Written information security policies are essential to organizational information security. This holds true for both large and small businesses, as loose security standards can cause loss or theft of data and personal information. Written policies give assurances to employees, visitors, contractors, or customers that your business takes securing their information seriously.
Information security policies are written instructions for keeping information secure. Policies should include guidance on passwords, device use, Internet use, information classification, physical security—as in securing information physically—and reporting requirements.
Developing a password and personal identification number policy helps ensure employees are creating their login or access credentials in a secure manner. Common guidance is to not use birthdays, names, or other information that is easily attainable.
Proper methods of access to computers, tablets, and smartphones should be established to control access to information. Methods can include access card readers, passwords, and PINs.
Devices should be locked when the user steps away. Access cards should be removed, and passwords and PINs should not be written down or stored where they might be accessed.
Assess whether employees should be allowed to bring and access their own devices in the workplace or during business hours. Personal devices have the potential to distract employees from their duties, as well as create accidental breaches of information security.
As you design policies for personal device use, take employee welfare into consideration. Families and loved ones need contact with employees if there is a situation at home that requires their attention. This may mean providing a way for families to get messages to their loved ones.
Procedures for reporting loss and damage of business-related devices should be developed. You may want to include investigation methods to determine fault and the extent of information loss.
Internet access in the workplace should be restricted to business needs only. Not only does personal web use tie up resources, but it also introduces the risks of viruses and can give hackers access to information.
Email should be conducted through business email servers and clients only unless your business is built around a model that doesn't allow for it.
Many scams and attempts to infiltrate businesses are initiated through email. Guidance for dealing with links, apparent phishing attempts, or emails from unknown sources is recommended.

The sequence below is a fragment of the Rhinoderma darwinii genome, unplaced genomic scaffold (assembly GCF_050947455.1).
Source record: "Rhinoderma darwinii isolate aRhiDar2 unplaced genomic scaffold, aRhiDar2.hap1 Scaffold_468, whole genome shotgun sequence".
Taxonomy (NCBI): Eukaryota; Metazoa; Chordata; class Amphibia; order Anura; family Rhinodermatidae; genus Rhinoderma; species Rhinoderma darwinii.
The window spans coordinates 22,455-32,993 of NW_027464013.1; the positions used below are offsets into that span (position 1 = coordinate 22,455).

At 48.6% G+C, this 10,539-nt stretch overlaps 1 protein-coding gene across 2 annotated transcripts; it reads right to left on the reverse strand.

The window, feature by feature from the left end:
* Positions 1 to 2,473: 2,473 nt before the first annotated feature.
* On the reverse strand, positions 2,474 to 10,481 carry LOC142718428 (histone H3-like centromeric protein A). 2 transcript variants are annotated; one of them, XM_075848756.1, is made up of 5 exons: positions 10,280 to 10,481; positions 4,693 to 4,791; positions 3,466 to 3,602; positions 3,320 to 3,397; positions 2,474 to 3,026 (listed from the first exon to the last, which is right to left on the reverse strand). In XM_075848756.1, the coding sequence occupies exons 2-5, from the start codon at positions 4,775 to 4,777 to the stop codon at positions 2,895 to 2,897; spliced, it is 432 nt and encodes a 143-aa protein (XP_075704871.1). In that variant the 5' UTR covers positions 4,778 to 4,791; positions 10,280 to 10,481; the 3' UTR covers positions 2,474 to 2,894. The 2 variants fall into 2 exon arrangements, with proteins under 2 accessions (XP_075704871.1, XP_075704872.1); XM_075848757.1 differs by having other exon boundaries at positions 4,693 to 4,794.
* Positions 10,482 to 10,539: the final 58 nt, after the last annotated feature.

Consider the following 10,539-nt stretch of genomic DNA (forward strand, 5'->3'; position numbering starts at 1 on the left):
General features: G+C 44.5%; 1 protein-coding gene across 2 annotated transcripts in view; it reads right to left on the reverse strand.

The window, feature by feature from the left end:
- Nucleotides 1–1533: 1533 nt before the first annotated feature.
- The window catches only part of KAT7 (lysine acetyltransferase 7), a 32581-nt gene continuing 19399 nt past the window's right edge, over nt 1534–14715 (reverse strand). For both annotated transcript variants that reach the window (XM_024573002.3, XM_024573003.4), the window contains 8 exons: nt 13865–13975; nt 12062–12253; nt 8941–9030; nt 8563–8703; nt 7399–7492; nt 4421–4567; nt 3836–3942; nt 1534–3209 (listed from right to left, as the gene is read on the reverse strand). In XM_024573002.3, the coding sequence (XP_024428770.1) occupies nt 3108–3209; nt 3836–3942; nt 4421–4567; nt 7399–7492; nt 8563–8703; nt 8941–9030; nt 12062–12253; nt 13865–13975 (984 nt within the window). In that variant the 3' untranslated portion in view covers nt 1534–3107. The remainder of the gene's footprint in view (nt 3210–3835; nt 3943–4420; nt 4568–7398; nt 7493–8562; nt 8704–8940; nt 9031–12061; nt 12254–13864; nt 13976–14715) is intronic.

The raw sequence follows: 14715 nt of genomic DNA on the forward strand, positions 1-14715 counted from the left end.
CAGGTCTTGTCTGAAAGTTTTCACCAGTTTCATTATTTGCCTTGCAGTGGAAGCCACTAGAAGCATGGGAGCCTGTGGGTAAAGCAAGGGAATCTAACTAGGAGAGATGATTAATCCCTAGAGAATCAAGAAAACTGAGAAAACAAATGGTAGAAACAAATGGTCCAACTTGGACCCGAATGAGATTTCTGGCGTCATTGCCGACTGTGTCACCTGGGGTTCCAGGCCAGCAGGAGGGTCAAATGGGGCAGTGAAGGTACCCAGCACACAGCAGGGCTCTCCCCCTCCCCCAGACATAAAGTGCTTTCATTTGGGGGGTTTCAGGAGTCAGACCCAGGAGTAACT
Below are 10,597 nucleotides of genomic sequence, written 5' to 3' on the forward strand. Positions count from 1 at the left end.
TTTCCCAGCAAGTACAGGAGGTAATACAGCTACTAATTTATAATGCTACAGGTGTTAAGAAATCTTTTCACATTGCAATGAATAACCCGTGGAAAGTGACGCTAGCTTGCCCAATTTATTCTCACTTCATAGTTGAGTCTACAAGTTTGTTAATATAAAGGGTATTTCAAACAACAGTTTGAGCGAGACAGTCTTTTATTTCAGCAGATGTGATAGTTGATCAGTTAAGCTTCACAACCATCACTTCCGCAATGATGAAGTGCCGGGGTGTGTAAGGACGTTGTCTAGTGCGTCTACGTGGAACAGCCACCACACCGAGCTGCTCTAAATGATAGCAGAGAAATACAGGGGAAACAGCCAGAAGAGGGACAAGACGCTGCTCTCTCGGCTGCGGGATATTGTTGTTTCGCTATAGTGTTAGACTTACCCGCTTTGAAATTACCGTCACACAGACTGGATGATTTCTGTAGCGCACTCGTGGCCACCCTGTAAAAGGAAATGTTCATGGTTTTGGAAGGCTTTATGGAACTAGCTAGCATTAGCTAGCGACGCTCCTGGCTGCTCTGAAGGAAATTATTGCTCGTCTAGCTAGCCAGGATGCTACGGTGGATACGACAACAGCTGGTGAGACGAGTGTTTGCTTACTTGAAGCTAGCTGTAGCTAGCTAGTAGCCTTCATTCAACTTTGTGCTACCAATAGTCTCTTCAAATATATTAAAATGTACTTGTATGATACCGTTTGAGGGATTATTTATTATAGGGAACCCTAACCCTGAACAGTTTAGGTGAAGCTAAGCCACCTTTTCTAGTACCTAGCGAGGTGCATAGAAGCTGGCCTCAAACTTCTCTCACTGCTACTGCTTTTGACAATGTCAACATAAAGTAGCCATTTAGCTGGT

Develop agreements with employees that will minimize the risk of workplace information exposure through social media or other personal networking sites, unless it is business-related.
Encryption and Physical Security
You may want to develop encryption procedures for your information. If your business has information such as client credit card numbers stored in a database, encrypting the files adds an extra measure of protection.
Key and key card control procedures such as key issue logs or separate keys for different areas can help control access to information storage areas.
If identification is needed, develop a method of issuing, logging, displaying, and periodically inspecting identification.
Establish a visitor procedure. Visitor check-in, access badges, and logs will keep unnecessary visitations in check.
Security Policy Reporting Requirements
Employees need to understand what they need to report, how they need to report it, and who to report it to. Clear instructions should be published. Training should be implemented into the policy and be conducted to ensure all employees understand reporting procedures.
Empower Your Team
One key to creating effective policies is to make sure that the policies are clear, easy to comply with, and realistic. Policies that are overly complicated or controlling will encourage people to bypass the system. If you communicate the need for information security and empower your employees to act if they discover a security issue, you will develop a secure environment where information is safe.